Another thing you need to consider is the way MLB contracts and the collective bargaining agreement work. The rules are complicated but generally a team owns a players rights for the first few years of his major league career. After a couple of years the player is eligible for arbitration which means they go to an arbitrator with an amount they want to be paid for one season and the team gives a number it’s willing to pay. Both sides make their case to the arbitrator based on the player’s stats and what similar players in the majors are paid and the arbitrator declares a winner. The winner gets/pays the salary they proposed. No negotiating or compromise. But since teams can take players to arbitration for about three years it’s a way for them to avoid signing long term deals that decrease payroll flexibility and that can bite them in the ass. You never want to get to the last year of a player’s arbitration eligibility because then he becomes a free agent and if he leaves you get nothing for him. So a star like Miguel Cabrera becomes a very valuable stock.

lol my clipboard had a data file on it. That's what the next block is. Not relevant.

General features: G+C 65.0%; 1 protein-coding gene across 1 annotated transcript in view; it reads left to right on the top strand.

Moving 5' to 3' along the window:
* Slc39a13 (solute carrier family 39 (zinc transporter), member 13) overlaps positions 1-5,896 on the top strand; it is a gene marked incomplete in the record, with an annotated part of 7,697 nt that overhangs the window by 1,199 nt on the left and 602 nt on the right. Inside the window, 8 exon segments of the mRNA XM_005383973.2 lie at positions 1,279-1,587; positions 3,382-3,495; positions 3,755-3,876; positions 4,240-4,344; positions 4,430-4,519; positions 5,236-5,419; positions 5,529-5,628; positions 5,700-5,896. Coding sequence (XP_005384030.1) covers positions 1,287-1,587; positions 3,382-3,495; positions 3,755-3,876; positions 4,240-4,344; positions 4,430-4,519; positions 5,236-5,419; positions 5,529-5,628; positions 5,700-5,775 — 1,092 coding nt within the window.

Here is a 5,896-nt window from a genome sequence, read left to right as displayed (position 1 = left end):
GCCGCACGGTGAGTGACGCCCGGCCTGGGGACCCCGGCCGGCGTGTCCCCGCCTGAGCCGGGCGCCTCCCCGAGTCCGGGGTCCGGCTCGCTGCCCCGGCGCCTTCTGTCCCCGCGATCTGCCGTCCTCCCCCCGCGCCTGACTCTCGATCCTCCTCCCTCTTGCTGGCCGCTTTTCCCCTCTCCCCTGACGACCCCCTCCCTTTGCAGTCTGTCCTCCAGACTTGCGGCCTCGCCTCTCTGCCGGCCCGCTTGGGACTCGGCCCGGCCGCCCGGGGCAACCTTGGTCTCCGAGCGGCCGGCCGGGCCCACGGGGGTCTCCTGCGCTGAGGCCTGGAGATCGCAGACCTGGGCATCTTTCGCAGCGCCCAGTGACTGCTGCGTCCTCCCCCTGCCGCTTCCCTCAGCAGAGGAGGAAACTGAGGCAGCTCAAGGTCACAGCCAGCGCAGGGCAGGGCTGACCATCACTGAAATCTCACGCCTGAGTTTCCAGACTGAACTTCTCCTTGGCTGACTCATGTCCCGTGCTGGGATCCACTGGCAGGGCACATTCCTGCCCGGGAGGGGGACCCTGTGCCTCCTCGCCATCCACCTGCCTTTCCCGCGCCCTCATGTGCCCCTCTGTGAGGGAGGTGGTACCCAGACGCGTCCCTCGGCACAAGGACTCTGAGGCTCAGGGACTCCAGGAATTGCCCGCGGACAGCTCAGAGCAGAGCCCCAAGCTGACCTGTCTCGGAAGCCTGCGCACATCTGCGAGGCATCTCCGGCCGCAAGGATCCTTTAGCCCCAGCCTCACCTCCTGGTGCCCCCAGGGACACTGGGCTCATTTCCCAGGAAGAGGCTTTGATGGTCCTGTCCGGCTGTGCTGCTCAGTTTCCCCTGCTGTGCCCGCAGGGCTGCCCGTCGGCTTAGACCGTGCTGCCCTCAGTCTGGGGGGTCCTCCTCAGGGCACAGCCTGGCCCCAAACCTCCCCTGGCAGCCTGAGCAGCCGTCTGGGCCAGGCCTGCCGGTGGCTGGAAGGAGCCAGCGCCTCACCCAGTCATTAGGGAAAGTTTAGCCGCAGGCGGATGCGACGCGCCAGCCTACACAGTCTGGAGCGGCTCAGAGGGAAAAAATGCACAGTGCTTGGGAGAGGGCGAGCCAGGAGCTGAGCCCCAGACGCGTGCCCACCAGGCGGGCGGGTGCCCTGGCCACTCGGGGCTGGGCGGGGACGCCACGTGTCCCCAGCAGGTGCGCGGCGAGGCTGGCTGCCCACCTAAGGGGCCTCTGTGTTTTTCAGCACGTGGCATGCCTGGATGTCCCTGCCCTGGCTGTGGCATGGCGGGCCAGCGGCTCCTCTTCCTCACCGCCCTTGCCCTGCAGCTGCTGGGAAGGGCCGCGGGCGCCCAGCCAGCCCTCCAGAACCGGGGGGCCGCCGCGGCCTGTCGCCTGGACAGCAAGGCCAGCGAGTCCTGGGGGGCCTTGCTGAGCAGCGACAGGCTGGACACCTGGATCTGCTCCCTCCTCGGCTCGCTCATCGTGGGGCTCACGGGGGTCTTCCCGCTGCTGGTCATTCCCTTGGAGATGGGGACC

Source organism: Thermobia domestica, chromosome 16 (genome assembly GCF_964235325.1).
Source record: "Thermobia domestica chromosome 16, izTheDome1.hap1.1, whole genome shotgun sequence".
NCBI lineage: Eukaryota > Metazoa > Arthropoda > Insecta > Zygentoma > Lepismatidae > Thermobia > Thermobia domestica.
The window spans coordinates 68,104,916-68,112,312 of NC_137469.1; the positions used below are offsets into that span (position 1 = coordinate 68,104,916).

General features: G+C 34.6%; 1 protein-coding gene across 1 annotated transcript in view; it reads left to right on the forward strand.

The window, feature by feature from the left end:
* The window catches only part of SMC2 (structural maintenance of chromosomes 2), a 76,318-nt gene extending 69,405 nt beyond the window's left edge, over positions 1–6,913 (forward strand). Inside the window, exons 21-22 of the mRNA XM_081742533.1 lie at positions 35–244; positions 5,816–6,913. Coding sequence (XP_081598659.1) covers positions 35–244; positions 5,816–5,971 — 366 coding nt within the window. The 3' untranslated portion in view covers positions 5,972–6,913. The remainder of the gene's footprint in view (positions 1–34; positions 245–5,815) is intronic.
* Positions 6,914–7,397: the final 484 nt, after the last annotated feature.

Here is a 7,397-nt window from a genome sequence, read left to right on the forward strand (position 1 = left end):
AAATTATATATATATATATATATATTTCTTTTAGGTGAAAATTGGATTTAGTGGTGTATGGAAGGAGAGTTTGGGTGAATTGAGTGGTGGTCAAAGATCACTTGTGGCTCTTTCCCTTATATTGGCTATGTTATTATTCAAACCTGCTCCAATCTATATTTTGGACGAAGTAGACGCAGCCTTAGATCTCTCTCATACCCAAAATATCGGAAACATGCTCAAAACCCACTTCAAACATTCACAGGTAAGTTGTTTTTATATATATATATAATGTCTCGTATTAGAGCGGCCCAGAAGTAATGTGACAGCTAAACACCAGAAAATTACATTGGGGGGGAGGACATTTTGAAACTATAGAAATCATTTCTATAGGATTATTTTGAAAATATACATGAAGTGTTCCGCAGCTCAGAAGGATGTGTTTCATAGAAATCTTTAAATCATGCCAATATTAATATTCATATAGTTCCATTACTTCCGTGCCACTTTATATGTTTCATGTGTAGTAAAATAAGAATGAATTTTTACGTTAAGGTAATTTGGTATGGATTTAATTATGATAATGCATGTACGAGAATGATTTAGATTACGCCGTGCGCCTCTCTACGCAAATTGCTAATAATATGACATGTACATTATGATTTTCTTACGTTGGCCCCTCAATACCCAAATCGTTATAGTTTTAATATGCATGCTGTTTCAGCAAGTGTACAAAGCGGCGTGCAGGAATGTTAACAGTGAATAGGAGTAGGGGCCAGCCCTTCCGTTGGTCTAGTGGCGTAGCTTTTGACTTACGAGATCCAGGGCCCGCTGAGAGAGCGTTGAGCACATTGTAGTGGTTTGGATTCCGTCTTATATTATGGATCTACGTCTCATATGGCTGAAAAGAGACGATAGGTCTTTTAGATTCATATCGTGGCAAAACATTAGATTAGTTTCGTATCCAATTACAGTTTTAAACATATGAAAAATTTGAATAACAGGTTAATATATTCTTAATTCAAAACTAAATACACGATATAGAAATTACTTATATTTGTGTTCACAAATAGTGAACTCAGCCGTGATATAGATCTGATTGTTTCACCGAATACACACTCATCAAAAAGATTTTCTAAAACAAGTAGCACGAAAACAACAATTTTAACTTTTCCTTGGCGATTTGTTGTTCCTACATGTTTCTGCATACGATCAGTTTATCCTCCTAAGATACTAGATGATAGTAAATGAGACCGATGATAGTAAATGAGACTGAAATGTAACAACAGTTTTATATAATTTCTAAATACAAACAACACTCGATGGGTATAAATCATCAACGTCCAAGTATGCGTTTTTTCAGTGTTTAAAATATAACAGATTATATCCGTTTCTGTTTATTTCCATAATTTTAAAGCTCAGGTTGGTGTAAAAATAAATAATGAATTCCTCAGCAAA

You mentioned that player salaries are spread out over years like those donations to universities. But that’s not a good a comparison. A player like Delgado got a 4-year/$52 million contract and Lowell got a 4-year $10 million contract. If those players had been on the roster last year we would have been paying $22 million in one season for two positions. Now look at what their replacements (Mike Jacobs and Miguel Cabrera) did and you have to ask whether the incremental salary that Lowell and Delgado would have earned would have been worth it. My guess is that with the pitching injuries we had they would not have made that much of a difference in terms of wins and losses.